Immortal Bird Postscript

Doron Weber on Immortal Bird Aftermath

@Sundance: Memories and Degrees of Separation

I am at the Sundance Film Festival, celebrating the tenth anniversary of the Sloan Foundation’s science in film program with the Sundance Film Institute. I started the program, it’s exciting and successful, and all is thriving on the professional front.

Readers of Immmortal Bird will recall the scene where Damon flies in to Park City to join me and my best friend David Brumer for the last days of the festival. The year was 2004 and the Sloan winning film–also the Sundance Grand Jury Prize winner that year–was Shane Carruth’s Primer.

Shane has not made a film since but is back this year with another original and compelling work, Upstream Color.

Both Damon (March 30, 2005), my firstborn son, and David (July 8 2012), the dearest friend I have ever had who I knew for 40 years, are no longer here.

Damon only came once, but he left many memories. When John Cooper, now director of the festival but then the programmer, warmed up the Closing Night Awards audience by having them stand and do the “Sun Dance,” Damon leapt to his feet and shimmied like there was no tomorrow (he had a 14 months of tomorrows left). David, a film major and programmer for several Seattle film festivals, would often meet me at Sundance and he left his imprint everywhere. I cannot pass a theatre, a restaurant or a party rope line without thinking about him.

When I go to the Kill Your Darlings party in 2013– lead Daniel Radcliffe, aka Harry Potter, whose books Damon read aloud to his siblings, is there–I bump into Michael Almareyda, who is directing a Sloan-supported film about Stanely Milgram, best known for the Milgram obedience experiments but also the man who created the concept of Six Degrees of Separation through his “small world experiment.”

I first met Almareyda on the set of Deadood in 2004, where Damon made his national televsion debut. Almareyda knew Paula Malcomson, the actress who played Trixie and who took Damon under her wing and shared acting tips and much more with him.

Almaereyda’s Sloan-supported film Experimenter is being produced by Christine Vauchon, one of the producers of 2013’s Kill Your Darlings. The other producers of Kill Your Darlings, Michael Benaroya and Rose Ganguzza, first came to me at Sloan with a project about Hedy Lamarr in 2005. Rose Ganguzza, “the godmother,” also knows Nicole Kassells, director of The Woodsman, starring Kevin Bacon; Nicole, who I meet at this party for the first time, is the recipient of a new Sundance screenplay grant from Sloan that we will announce later this week. Nicole turns out to be close friends with Lisa Robinson, also at the party, who was the recipient of a 100k Sloan first feature prize for her film Synapse and also won the Sloan Feature Film Prize at the Hamptons International Film Festival for a film she co-directed, Small, Beautifully Moving Parts. And Lisa is married to a neurobiologist named Andre Fenton from NYU who is on our January 22 panel here at Sundance.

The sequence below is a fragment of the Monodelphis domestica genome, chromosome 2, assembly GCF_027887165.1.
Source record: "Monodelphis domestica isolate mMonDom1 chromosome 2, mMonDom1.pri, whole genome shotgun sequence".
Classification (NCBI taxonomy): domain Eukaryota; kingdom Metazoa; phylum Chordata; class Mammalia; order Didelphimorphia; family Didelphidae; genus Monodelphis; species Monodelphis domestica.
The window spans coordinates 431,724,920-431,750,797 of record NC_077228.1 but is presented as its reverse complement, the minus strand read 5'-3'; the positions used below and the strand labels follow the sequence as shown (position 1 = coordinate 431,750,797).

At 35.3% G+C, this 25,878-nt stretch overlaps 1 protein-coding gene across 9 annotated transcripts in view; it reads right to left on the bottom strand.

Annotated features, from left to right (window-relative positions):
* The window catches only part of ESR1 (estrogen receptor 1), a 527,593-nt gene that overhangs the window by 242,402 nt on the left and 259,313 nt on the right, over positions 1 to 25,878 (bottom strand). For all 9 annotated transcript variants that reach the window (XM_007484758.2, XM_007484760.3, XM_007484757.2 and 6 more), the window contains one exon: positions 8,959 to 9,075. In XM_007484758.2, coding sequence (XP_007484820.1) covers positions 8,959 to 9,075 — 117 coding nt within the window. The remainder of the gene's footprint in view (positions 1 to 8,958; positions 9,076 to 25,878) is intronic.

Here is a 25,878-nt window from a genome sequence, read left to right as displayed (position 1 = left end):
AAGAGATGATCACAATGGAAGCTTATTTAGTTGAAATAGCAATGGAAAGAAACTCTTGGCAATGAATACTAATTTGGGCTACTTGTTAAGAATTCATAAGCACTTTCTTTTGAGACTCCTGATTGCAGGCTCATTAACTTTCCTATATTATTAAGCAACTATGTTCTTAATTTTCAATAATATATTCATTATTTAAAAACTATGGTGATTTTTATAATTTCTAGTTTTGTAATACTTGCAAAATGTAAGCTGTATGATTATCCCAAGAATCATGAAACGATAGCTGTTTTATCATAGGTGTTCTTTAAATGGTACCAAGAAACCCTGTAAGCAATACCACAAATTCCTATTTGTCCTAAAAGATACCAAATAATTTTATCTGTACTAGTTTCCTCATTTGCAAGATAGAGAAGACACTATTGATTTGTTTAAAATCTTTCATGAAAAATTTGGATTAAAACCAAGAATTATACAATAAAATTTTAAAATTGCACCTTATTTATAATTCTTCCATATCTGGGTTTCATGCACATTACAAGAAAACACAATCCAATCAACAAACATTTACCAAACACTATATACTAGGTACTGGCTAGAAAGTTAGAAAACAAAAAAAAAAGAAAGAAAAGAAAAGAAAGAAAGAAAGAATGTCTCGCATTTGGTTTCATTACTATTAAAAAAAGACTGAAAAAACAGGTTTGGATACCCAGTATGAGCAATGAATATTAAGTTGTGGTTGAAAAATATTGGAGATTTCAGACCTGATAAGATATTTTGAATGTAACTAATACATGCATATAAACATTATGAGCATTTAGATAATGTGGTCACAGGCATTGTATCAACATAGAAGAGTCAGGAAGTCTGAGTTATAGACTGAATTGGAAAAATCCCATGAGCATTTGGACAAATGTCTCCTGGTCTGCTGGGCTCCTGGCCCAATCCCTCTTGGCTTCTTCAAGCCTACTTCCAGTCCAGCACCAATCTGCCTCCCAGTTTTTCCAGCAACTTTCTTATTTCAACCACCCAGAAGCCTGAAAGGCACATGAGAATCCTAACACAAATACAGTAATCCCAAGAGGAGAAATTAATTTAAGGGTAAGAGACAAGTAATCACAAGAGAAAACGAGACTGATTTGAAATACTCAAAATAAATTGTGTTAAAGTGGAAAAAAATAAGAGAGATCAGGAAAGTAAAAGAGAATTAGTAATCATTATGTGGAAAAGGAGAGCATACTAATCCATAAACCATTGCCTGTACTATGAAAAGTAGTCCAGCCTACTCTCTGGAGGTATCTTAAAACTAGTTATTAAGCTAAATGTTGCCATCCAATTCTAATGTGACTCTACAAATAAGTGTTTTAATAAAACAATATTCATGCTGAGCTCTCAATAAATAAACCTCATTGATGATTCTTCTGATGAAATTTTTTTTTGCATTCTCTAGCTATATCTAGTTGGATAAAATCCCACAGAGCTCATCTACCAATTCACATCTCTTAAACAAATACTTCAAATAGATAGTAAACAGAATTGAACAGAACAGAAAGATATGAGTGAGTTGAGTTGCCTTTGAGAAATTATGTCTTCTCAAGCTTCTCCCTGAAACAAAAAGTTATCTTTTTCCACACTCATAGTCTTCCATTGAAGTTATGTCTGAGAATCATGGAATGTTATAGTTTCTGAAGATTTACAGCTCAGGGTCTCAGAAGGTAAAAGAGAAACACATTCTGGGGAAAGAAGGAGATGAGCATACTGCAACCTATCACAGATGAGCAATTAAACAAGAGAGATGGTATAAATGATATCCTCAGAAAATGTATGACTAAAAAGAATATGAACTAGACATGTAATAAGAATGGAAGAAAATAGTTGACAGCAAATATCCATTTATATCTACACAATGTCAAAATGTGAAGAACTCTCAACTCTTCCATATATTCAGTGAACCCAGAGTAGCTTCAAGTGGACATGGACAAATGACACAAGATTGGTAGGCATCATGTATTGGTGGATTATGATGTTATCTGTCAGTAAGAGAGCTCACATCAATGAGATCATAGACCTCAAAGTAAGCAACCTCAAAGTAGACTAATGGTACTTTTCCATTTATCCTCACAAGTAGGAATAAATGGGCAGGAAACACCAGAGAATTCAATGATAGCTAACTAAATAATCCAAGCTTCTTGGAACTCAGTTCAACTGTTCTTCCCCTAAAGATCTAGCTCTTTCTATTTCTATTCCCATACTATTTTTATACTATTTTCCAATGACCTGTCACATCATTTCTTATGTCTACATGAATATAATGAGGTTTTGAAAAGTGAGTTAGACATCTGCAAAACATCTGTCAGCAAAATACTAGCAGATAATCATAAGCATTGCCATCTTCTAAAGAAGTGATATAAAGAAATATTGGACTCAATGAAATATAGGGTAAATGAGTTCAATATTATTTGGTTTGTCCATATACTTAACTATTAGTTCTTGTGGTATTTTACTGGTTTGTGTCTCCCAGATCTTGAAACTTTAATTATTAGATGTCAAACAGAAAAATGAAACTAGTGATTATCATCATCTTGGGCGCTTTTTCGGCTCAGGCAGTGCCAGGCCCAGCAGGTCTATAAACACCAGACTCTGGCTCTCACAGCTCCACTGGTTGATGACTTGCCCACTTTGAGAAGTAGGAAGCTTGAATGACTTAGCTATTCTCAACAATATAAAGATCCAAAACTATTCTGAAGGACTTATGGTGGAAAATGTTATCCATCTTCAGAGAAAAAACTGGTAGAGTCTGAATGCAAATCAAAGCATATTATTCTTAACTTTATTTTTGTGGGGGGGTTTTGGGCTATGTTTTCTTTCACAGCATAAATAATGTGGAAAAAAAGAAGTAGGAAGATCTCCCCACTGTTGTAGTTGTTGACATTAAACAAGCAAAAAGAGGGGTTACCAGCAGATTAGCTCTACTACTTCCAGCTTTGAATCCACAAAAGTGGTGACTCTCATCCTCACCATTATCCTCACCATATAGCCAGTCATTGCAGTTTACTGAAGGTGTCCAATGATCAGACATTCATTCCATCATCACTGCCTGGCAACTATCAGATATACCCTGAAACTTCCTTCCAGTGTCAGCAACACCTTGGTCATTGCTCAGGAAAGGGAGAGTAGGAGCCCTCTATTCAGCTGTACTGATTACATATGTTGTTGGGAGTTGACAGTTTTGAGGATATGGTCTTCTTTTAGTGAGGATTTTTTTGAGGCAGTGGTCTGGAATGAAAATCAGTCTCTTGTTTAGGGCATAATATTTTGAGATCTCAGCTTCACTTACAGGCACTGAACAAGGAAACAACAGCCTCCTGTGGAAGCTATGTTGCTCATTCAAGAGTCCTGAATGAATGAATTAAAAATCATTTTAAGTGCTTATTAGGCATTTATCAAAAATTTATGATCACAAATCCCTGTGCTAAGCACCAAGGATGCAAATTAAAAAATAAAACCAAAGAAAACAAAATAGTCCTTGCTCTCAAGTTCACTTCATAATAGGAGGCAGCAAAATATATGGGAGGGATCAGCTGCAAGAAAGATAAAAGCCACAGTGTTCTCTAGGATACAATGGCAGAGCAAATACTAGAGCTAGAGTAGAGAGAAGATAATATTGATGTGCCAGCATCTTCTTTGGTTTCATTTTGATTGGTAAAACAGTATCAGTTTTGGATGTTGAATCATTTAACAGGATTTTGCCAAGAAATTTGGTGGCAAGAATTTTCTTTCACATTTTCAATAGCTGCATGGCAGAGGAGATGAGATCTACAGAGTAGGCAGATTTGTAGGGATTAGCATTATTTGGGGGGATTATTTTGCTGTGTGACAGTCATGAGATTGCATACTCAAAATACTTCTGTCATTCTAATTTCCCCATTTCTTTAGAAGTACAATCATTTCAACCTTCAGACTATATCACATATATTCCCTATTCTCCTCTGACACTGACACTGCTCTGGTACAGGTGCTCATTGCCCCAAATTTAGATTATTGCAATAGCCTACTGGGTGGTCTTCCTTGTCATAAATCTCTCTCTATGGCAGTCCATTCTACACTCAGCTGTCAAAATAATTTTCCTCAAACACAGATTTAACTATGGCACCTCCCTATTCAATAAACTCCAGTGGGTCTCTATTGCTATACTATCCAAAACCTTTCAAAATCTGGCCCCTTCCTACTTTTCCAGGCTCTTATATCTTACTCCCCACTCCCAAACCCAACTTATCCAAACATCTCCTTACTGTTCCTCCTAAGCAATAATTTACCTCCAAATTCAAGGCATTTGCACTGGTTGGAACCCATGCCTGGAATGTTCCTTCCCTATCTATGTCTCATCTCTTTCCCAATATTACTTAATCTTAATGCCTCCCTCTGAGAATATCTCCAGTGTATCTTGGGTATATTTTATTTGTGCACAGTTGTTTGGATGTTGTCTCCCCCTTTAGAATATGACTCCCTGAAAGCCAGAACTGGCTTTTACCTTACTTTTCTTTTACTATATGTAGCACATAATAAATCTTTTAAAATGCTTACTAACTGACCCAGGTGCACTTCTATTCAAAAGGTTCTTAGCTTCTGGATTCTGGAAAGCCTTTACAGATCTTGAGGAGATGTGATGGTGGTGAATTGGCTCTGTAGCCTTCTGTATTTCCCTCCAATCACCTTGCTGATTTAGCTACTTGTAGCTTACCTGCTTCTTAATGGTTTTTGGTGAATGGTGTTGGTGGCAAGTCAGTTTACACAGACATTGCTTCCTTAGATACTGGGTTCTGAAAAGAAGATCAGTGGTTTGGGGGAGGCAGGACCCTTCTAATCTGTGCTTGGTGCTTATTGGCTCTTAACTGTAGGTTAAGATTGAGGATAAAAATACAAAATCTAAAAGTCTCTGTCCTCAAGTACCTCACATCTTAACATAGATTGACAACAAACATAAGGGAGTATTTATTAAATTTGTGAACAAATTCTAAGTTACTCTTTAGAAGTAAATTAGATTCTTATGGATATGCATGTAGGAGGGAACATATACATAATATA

While mathematicians quibble whether it’s exactly six degrees of separation–the latest estimate is closer to four degrees of connectedness between any two people–the concept is alive and well.

But when you’re haunted by losses, six degrees of separation can be a constant reminder of what you no longer have.

At the AFI party, Nick Bruckman, producer of the beautiful Sloan-supported film Valley of Saints–winner of the Sundance audience award in 2012, a hit at international film festivals and just picked up for distribution by Marc Urman of Paladin Films–tells me he read Immortal Bird and it affectd him deeply. Nick is in his late 20s or early 30s and he says the book made him think differently about all his relationships. He has a new girlfriend. That is the best that Damon or I, or any father/writer, can ever hope for, and I am touched by his response.

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Doron Weber on Immortal Bird Aftermath

Doron Weber on Immortal Bird Aftermath

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